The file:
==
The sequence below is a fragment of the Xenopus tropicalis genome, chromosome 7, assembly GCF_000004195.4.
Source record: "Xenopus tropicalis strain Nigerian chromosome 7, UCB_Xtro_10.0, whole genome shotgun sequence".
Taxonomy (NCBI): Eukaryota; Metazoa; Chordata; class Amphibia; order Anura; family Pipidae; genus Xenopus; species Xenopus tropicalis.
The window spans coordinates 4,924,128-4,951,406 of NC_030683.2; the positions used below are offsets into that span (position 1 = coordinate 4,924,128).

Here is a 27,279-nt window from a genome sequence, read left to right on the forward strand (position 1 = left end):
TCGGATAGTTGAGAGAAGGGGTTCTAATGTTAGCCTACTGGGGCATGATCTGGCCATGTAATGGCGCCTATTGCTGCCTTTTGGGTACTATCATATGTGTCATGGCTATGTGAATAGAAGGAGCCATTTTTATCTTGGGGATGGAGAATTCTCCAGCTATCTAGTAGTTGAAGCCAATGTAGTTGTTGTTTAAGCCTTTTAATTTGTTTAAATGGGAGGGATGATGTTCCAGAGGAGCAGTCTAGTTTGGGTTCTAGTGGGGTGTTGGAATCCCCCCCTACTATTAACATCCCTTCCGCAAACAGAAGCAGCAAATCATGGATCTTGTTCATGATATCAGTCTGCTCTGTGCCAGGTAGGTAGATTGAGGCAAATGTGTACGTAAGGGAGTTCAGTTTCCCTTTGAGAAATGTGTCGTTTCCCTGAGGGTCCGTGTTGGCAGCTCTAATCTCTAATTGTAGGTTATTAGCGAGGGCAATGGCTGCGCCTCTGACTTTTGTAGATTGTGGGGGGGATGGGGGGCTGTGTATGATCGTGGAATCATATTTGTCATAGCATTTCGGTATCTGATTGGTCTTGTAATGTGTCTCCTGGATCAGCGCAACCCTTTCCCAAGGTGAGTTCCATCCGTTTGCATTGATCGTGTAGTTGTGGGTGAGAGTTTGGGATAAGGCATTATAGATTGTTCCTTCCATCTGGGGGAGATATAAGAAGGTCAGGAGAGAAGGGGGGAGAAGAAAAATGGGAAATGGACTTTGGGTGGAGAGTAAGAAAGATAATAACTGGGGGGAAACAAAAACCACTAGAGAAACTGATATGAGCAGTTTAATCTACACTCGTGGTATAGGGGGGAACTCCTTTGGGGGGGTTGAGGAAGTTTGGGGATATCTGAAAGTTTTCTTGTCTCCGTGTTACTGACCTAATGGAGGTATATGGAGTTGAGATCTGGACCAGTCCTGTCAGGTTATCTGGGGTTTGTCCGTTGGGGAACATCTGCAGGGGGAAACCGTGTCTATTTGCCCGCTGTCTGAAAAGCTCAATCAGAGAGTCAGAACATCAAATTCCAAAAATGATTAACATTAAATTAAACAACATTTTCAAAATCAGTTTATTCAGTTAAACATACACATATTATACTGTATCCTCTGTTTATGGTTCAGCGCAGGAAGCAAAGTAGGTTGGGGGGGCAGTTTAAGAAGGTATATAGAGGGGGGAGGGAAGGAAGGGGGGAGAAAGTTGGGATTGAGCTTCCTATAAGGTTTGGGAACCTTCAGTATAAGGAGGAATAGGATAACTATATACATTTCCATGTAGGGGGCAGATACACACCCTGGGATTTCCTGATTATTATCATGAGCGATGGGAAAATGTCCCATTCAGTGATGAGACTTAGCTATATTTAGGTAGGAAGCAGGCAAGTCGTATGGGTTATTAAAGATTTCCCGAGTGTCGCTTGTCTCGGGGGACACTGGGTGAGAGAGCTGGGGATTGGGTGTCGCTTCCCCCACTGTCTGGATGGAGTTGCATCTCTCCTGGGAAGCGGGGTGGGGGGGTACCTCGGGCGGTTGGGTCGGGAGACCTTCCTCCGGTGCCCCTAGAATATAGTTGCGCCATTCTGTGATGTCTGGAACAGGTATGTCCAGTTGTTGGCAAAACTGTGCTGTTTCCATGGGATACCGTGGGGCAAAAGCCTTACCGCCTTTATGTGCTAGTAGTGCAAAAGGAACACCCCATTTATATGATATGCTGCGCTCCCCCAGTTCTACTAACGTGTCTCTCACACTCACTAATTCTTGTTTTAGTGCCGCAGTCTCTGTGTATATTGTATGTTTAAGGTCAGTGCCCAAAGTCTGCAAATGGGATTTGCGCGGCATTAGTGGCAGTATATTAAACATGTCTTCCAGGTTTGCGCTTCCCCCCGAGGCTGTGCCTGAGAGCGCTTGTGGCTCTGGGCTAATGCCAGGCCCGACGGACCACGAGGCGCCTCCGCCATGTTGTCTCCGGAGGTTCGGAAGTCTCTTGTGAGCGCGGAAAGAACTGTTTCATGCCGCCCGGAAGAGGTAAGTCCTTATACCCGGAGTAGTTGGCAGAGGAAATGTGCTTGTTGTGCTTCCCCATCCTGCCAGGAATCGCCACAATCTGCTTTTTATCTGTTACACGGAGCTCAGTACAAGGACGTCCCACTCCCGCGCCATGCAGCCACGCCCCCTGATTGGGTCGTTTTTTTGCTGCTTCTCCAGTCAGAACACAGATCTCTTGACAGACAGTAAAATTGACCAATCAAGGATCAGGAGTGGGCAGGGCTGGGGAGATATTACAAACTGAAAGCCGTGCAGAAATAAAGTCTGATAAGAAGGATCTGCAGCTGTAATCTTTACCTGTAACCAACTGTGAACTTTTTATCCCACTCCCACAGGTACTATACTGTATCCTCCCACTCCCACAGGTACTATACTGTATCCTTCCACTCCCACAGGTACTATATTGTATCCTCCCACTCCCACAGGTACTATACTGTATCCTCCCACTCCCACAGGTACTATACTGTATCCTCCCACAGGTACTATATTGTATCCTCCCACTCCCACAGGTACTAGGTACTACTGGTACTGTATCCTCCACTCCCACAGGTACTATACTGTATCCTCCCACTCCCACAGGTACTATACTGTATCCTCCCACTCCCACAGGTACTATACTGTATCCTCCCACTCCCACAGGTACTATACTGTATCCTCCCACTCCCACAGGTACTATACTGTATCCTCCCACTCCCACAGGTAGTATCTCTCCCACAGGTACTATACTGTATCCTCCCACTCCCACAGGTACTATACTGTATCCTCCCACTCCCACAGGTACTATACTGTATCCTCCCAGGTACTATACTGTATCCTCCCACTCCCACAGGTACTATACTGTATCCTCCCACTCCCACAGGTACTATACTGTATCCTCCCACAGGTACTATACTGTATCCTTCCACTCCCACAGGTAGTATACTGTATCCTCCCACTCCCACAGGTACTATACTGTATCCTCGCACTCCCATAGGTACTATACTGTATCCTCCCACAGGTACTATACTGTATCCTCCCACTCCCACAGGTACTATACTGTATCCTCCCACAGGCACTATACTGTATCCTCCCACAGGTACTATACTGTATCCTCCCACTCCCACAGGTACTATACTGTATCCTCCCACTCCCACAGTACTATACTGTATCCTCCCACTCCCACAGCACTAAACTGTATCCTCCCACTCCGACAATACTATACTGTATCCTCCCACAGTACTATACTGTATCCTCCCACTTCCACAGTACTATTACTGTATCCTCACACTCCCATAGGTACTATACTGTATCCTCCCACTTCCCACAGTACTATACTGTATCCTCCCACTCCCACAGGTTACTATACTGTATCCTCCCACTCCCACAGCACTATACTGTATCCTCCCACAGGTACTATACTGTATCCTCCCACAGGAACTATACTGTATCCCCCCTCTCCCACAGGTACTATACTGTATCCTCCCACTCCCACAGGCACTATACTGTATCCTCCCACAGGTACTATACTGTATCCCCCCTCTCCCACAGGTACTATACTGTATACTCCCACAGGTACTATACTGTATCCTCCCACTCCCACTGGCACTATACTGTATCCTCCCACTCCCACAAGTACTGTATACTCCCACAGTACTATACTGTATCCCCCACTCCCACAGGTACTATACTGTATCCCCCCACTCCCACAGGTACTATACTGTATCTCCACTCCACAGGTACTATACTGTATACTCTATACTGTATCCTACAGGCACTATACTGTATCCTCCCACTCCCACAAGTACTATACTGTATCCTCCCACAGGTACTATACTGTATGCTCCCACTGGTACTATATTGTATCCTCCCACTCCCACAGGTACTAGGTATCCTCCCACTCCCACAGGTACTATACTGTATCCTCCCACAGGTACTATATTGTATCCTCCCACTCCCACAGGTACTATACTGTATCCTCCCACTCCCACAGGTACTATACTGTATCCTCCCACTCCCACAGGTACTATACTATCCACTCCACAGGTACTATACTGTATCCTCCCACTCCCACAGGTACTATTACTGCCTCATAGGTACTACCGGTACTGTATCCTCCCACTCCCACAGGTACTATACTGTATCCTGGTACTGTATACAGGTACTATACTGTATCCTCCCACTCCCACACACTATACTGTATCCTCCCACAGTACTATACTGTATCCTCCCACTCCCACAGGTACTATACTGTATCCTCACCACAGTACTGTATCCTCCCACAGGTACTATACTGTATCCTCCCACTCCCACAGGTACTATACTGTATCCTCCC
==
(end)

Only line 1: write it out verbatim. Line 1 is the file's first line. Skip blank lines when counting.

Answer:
The sequence below is a fragment of the Xenopus tropicalis genome, chromosome 7, assembly GCF_000004195.4.